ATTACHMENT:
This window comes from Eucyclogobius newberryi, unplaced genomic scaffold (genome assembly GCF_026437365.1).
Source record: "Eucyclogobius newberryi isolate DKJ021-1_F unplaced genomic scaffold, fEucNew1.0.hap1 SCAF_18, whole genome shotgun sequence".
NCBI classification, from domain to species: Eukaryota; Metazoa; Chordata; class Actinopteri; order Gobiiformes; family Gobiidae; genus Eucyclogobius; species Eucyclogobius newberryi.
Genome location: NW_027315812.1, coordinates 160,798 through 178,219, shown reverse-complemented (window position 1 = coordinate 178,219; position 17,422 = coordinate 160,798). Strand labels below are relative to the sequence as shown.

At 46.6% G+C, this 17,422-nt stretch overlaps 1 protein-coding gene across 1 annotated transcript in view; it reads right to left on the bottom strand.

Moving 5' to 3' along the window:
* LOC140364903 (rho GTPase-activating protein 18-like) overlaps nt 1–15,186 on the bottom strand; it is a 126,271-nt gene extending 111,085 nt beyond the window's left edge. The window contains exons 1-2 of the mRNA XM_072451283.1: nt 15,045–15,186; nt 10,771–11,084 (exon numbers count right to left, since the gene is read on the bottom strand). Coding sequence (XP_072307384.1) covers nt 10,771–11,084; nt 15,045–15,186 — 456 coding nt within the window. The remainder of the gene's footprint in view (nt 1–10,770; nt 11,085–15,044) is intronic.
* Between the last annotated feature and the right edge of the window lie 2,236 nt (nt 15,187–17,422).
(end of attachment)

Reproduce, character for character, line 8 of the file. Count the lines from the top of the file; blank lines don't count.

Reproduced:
* Between the last annotated feature and the right edge of the window lie 2,236 nt (nt 15,187–17,422).